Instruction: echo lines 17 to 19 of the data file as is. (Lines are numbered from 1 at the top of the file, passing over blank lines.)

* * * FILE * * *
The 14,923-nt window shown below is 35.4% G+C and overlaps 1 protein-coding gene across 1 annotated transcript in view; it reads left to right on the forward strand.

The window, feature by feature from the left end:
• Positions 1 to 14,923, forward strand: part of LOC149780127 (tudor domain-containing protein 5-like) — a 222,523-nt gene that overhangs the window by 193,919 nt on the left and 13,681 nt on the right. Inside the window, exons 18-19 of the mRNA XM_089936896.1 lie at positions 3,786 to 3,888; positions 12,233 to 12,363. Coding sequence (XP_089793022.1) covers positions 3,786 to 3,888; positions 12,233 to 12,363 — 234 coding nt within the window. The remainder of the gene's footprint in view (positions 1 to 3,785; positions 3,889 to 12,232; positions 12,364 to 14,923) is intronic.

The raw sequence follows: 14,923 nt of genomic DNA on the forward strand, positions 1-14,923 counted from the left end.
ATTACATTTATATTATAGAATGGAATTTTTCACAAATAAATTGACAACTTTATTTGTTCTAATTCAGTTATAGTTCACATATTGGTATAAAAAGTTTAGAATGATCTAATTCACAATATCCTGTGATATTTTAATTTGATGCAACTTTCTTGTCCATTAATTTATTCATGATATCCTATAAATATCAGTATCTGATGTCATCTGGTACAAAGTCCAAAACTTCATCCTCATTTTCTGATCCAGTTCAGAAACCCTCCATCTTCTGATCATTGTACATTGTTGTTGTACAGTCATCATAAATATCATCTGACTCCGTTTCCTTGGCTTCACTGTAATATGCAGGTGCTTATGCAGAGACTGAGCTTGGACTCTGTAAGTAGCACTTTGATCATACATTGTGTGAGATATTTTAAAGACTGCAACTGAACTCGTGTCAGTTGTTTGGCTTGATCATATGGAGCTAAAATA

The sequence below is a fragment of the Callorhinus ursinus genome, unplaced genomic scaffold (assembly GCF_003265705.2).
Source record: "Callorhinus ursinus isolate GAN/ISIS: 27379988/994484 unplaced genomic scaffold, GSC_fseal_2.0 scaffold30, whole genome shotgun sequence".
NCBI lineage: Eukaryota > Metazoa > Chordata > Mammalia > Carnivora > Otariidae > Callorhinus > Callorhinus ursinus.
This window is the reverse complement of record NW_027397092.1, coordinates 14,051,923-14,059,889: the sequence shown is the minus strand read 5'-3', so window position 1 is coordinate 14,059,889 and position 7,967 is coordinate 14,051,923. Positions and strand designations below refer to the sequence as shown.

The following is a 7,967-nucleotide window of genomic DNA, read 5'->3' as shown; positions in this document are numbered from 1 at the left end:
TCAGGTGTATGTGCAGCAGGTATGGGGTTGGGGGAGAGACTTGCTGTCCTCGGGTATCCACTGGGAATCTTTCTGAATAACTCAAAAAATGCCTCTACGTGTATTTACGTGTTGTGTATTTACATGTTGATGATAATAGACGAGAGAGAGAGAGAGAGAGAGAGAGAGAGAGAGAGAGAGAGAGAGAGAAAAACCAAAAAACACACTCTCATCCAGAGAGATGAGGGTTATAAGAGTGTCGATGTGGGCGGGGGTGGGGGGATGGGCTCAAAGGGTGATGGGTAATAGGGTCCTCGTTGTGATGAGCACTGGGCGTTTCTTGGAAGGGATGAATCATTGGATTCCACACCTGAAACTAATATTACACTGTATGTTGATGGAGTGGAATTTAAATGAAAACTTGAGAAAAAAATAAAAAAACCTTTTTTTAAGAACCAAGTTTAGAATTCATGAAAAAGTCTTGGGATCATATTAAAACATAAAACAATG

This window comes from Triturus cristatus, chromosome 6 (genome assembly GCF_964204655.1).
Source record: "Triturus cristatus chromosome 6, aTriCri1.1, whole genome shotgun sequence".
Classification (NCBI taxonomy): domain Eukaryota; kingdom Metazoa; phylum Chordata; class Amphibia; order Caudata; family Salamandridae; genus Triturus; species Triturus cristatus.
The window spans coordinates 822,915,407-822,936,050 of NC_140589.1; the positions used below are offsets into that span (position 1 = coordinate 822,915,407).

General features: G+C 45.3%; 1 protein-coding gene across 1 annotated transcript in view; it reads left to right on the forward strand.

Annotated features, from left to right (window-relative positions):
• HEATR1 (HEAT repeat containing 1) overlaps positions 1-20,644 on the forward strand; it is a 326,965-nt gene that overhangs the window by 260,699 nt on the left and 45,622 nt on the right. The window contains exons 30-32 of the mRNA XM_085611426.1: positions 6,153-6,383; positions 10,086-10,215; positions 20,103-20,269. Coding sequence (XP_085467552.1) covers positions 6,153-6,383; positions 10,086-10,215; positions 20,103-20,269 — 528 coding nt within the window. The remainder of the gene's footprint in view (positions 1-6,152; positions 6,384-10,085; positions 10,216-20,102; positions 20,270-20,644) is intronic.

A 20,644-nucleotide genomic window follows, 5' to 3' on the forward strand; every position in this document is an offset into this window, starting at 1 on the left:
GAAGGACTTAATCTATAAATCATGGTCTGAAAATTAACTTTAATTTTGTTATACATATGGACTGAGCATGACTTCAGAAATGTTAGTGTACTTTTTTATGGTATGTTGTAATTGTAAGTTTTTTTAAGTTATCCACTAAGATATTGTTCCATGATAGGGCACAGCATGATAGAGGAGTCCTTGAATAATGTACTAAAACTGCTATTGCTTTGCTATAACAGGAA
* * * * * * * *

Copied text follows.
Annotated features, from left to right (window-relative positions):
• HEATR1 (HEAT repeat containing 1) overlaps positions 1-20,644 on the forward strand; it is a 326,965-nt gene that overhangs the window by 260,699 nt on the left and 45,622 nt on the right. The window contains exons 30-32 of the mRNA XM_085611426.1: positions 6,153-6,383; positions 10,086-10,215; positions 20,103-20,269. Coding sequence (XP_085467552.1) covers positions 6,153-6,383; positions 10,086-10,215; positions 20,103-20,269 — 528 coding nt within the window. The remainder of the gene's footprint in view (positions 1-6,152; positions 6,384-10,085; positions 10,216-20,102; positions 20,270-20,644) is intronic.

A 20,644-nucleotide genomic window follows, 5' to 3' on the forward strand; every position in this document is an offset into this window, starting at 1 on the left: